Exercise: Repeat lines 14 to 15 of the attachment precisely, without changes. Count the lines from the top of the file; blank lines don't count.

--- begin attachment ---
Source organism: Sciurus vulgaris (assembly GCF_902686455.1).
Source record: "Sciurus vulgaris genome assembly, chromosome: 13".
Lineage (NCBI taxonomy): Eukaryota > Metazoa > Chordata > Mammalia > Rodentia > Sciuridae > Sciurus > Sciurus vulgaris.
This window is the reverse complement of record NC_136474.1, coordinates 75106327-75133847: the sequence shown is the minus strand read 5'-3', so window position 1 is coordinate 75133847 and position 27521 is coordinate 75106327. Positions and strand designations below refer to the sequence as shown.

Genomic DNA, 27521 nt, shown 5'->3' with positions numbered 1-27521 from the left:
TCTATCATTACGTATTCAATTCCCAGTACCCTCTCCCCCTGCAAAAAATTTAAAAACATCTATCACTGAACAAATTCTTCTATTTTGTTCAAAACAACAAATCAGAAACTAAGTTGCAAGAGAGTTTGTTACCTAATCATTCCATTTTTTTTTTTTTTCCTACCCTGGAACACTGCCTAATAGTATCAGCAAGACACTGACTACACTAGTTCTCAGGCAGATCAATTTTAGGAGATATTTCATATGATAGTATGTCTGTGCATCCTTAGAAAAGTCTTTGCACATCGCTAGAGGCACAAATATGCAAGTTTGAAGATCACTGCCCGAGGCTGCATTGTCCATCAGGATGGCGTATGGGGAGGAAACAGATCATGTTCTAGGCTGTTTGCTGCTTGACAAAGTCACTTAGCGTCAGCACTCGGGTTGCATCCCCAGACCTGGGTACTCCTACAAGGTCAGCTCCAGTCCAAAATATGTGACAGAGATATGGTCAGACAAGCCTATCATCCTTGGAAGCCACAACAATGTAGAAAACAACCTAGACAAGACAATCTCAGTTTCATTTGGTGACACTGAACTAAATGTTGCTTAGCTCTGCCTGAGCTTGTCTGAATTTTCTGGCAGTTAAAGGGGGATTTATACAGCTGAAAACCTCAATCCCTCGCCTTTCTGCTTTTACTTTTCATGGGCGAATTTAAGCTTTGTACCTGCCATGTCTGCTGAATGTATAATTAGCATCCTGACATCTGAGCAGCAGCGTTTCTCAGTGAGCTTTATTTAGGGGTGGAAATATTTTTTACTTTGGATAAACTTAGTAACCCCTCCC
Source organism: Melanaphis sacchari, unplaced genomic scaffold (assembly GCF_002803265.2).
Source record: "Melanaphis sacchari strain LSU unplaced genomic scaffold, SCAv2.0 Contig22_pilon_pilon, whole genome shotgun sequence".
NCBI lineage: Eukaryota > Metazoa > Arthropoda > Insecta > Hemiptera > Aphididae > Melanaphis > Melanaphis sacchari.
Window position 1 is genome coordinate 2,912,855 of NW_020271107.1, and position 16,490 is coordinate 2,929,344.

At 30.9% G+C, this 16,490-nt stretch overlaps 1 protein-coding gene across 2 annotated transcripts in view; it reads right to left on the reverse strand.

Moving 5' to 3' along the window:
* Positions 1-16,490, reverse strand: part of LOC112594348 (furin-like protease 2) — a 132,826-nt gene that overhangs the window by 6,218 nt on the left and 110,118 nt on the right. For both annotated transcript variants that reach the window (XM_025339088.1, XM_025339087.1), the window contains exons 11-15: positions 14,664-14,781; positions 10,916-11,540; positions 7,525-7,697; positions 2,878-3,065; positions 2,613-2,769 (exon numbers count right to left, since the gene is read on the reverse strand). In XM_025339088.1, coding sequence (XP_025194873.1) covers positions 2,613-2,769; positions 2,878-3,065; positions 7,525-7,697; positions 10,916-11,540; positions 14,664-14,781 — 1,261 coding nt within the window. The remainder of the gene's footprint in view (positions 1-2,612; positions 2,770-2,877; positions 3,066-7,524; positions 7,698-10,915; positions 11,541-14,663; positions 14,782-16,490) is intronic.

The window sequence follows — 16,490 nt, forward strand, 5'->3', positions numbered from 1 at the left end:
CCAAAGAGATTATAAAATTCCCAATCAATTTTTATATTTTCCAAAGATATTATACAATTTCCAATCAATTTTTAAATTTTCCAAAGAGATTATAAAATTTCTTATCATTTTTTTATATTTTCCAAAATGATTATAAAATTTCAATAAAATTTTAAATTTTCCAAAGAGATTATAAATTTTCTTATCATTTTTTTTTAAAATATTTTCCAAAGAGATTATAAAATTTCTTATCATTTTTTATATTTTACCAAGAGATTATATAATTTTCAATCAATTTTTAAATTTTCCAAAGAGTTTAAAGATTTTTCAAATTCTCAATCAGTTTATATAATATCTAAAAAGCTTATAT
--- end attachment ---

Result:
The window sequence follows — 16,490 nt, forward strand, 5'->3', positions numbered from 1 at the left end:
CCAAAGAGATTATAAAATTCCCAATCAATTTTTATATTTTCCAAAGATATTATACAATTTCCAATCAATTTTTAAATTTTCCAAAGAGATTATAAAATTTCTTATCATTTTTTTATATTTTCCAAAATGATTATAAAATTTCAATAAAATTTTAAATTTTCCAAAGAGATTATAAATTTTCTTATCATTTTTTTTTAAAATATTTTCCAAAGAGATTATAAAATTTCTTATCATTTTTTATATTTTACCAAGAGATTATATAATTTTCAATCAATTTTTAAATTTTCCAAAGAGTTTAAAGATTTTTCAAATTCTCAATCAGTTTATATAATATCTAAAAAGCTTATAT